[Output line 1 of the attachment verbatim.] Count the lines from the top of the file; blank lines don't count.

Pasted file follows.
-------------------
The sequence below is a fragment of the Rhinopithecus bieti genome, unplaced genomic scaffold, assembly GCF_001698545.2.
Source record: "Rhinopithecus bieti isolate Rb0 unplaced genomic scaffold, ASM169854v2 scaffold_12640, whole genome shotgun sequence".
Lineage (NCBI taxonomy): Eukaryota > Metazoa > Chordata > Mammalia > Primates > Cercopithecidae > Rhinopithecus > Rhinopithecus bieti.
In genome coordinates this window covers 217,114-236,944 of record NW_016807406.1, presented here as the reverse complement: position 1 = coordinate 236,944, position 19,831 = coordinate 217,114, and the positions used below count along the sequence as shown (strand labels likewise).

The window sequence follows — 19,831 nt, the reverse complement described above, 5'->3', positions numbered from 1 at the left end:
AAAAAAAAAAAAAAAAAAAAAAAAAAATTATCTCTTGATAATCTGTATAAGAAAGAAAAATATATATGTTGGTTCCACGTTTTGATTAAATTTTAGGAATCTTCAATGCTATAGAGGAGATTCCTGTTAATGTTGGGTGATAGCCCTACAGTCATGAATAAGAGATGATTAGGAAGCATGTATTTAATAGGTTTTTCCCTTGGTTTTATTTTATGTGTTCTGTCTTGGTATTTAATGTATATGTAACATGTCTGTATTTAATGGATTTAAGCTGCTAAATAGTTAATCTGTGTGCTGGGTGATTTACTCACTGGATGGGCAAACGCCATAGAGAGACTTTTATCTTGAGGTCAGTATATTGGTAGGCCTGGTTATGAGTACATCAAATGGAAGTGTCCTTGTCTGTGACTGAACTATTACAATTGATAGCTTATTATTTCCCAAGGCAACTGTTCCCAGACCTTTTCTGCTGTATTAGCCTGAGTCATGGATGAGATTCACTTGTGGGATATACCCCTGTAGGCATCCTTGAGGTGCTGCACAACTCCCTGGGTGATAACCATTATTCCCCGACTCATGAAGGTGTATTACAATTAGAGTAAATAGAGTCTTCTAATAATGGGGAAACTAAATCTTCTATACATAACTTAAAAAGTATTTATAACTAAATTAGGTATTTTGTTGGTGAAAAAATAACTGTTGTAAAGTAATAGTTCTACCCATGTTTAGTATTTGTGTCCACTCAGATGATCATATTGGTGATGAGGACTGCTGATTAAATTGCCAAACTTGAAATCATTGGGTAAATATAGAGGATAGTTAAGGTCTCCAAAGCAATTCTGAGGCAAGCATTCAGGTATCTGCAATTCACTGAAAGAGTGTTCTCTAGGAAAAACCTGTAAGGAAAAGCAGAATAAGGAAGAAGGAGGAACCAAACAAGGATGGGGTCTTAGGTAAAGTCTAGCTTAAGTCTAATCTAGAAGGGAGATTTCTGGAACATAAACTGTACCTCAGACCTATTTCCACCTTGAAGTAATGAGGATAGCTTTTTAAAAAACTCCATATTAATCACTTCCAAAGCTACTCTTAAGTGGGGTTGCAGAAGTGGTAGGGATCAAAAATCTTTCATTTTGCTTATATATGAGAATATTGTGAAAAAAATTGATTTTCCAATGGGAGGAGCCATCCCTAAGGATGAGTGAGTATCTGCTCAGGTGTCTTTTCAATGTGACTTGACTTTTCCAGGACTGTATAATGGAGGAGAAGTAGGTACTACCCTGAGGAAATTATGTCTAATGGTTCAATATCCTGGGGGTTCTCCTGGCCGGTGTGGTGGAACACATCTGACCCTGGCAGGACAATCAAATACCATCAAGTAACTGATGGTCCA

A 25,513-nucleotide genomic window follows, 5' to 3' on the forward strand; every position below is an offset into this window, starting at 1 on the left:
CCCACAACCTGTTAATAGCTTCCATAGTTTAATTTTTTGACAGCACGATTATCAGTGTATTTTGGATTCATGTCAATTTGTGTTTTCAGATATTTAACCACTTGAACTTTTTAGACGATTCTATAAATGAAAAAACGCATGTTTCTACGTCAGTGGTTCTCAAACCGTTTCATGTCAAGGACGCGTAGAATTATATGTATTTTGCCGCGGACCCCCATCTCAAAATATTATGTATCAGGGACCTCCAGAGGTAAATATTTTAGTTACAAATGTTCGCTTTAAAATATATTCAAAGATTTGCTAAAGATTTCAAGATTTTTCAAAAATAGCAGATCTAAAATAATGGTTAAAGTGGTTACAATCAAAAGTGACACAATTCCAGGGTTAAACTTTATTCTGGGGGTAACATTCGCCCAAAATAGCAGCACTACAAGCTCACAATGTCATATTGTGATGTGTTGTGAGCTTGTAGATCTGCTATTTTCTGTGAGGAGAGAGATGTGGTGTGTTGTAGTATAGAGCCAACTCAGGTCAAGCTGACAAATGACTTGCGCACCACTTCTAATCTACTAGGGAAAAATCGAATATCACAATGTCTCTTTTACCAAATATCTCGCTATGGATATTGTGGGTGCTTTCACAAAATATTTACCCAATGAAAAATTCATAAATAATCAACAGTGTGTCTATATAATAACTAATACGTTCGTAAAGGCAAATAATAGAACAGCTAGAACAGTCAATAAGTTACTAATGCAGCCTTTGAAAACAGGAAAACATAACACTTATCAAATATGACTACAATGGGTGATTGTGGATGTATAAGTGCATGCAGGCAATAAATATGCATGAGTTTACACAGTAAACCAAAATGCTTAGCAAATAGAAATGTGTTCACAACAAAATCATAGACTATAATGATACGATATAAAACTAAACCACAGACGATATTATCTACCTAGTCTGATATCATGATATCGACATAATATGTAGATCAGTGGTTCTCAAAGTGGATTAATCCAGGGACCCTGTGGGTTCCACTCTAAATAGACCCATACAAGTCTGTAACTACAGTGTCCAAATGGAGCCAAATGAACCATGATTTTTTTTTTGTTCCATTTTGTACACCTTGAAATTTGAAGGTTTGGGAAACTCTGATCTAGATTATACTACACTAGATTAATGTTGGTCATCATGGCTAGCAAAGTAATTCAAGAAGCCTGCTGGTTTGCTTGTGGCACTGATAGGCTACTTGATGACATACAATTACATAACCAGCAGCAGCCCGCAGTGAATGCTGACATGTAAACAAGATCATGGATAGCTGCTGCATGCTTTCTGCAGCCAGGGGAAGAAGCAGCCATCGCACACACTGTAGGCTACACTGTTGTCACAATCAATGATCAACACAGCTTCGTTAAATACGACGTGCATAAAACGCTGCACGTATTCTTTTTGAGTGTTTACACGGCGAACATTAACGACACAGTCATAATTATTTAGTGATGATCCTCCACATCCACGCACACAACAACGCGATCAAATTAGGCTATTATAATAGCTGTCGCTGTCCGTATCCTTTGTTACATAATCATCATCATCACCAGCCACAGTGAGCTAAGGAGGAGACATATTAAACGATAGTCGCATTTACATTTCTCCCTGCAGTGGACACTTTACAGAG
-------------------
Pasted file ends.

The sequence below is a fragment of the Rhinopithecus bieti genome, unplaced genomic scaffold, assembly GCF_001698545.2.